Hawaii Five-O, Clean Water Act Edition (aka County of Maui v. Hawaii Wildlife Fund)
When you take that family dream vacation to Maui, the last thing you want to contemplate is the island’s treated municipal waste water. But the Supreme Court considered just that in its April 23 opinion. Well almost—it addressed whether how that treated effluent reached the ocean violated the Clean Water Act. I’ll offer big-picture takeaways from the opinion, and I’ll answer the question, what does all of this have to do with Little Timmy’s bath time?
But first, a quick overview. The CWA forbids “any addition” of any pollutant from “any point source” to “navigable waters” without an appropriate permit from the EPA. The issue here was whether the Act requires a permit when pollutants originate from a point source but are conveyed to navigable waters by groundwater.
The County of Maui pumped “treated sewage” into underground injection wells, which eventually migrated through groundwater into the ocean. Those actions apparently complied with state law and the federal Safe Drinking Water Act. The Court had to decide whether Maui also needed a CWA permit.
The six-Justice majority (Justice Breyer, plus Chief Justice Roberts and Justices Ginsburg, Sotomayor, Kagan, and Kavanaugh) believed it faced two extreme choices. The Ninth Circuit had held that a CWA permit is required whenever the pollutants are “fairly traceable” to a point source, no matter how much time and distance elapsed between the point source and the pollutants’ ultimate arrival in navigable waters. Maui and the Solicitor General, by contrast, argued that only direct additions of pollutants from point sources into navigable waters are covered by the CWA’s text.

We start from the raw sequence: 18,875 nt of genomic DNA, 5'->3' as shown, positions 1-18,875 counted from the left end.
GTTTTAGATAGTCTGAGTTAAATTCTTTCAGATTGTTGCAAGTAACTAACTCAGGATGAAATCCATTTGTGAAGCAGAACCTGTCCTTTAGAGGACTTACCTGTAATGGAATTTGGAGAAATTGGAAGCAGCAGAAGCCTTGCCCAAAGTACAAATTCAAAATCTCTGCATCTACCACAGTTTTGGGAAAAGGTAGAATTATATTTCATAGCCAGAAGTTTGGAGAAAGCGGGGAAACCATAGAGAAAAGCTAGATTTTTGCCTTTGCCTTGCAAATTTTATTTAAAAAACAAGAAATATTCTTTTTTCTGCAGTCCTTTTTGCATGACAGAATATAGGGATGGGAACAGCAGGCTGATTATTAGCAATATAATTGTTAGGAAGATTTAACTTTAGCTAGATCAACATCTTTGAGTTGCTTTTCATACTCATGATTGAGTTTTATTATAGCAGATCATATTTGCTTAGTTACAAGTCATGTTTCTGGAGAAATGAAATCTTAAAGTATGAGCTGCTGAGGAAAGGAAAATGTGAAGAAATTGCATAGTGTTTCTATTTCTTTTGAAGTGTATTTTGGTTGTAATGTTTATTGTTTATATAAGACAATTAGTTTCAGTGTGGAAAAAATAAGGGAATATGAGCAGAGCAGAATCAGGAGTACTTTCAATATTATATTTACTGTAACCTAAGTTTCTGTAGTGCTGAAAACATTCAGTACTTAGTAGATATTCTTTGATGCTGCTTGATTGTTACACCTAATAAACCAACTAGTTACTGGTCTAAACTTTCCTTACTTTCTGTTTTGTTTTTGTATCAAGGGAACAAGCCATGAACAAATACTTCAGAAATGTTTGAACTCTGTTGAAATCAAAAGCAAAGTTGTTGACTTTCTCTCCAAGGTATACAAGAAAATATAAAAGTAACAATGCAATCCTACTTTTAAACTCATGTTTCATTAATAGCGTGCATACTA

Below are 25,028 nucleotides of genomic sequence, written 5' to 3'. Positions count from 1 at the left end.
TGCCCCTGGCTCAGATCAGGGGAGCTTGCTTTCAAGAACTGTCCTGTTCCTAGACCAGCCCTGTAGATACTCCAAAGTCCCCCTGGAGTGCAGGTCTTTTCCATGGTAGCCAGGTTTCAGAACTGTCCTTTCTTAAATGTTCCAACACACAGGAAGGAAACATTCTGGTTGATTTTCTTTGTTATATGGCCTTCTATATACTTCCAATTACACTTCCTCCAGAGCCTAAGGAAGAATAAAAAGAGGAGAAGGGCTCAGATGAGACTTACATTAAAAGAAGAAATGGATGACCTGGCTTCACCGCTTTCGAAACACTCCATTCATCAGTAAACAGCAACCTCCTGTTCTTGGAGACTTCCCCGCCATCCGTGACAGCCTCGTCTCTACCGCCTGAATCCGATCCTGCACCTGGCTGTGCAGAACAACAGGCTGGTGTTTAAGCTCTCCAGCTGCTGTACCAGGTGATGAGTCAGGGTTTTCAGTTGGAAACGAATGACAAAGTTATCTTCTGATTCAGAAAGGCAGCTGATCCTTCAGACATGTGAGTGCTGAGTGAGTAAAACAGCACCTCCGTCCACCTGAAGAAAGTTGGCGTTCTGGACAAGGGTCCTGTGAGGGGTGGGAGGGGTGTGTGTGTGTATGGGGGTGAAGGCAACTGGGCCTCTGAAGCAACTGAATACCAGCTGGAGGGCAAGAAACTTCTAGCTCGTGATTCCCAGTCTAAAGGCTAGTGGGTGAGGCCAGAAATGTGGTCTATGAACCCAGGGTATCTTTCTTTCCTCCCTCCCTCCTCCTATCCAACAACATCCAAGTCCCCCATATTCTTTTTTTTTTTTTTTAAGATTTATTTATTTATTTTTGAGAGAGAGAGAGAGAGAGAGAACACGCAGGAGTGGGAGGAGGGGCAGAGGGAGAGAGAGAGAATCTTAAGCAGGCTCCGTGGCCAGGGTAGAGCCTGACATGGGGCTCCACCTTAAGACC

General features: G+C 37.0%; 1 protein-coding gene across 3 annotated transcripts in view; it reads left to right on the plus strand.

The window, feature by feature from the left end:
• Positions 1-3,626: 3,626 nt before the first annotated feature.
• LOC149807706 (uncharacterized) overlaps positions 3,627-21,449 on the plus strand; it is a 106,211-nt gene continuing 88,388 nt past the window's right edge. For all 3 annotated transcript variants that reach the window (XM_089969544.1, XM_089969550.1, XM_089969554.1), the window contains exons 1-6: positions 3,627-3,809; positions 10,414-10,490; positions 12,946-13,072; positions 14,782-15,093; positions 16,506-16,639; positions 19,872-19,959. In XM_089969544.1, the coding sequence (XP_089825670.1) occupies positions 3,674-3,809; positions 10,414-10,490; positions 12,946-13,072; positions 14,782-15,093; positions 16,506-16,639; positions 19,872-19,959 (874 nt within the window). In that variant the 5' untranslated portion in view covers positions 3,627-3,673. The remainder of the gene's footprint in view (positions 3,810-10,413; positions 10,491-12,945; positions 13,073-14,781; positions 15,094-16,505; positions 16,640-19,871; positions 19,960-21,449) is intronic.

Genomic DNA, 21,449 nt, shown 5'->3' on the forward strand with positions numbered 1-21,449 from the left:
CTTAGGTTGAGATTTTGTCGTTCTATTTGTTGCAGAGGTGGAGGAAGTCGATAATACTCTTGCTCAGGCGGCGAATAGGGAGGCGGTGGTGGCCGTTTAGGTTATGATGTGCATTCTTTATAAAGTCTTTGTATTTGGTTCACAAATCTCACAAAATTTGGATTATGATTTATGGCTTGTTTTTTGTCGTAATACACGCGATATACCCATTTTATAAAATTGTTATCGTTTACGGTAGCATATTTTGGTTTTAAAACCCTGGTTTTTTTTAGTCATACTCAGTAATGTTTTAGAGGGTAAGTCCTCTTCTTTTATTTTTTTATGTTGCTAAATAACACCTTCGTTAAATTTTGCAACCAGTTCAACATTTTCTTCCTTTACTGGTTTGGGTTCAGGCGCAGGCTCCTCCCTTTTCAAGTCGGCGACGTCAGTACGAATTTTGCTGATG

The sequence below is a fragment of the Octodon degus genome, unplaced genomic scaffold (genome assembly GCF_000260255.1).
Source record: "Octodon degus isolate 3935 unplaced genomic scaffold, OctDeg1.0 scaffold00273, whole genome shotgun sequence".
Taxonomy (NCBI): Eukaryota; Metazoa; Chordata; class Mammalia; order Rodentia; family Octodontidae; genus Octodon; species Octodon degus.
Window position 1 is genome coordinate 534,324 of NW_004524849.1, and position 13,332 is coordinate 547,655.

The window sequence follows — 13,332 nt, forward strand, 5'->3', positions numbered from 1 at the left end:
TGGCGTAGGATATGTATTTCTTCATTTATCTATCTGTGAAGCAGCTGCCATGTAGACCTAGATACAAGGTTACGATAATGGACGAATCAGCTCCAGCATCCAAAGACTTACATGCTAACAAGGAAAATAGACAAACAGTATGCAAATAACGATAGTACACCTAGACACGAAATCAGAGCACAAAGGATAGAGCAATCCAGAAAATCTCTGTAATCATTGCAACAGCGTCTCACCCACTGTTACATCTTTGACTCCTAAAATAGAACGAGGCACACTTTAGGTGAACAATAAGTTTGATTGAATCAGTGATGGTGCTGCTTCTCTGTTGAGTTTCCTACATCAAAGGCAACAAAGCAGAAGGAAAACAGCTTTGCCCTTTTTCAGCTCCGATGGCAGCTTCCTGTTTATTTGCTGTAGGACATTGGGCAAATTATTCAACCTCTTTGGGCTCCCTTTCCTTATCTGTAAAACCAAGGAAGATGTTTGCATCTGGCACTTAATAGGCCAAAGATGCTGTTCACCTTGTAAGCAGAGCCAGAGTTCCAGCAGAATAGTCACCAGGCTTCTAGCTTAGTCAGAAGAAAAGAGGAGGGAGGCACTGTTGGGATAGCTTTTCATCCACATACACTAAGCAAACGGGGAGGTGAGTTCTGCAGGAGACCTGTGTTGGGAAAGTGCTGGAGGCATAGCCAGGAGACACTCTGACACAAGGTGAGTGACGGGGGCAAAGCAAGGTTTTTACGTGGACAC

The Court rejected both the Ninth Circuit’s test and respondent’s “proximate cause” test. Then, with help from one of Justice Breyer’s signature straight-from-the-19th-century hypotheticals, the Court dispatched Maui’s argument that the statutory word “addition” means the CWA covers only direct discharges: If Timmy is told to “add” water to his bath from the well, Timmy would understand that he could use a bucket to add the water. Ergo, the “addition” of pollutants from point sources to navigable water can cover additions via mediating sources like groundwater.
The Court steered a course to the middle between the Ninth Circuit’s standard and Maui’s test. It held that the CWA requires a permit “if the addition of the pollutants through groundwater is the functional equivalent of a direct discharge from the point source into navigable waters.”
Uncertainty rules. While this new “functional equivalent” test certainly is narrower than the Ninth Circuit’s “fairly traceable” test, important questions remain to be answered about its scope. The Court lists seven factors that inform whether a discharge through groundwater requires a permit, but it generously caveats even that multifarious test. Those are “just some of the factors that may prove relevant (depending upon the circumstances of a particular case).” Time and distance travelled between the point source and the navigable water “will be the most important factors in most cases, but not necessarily every case.”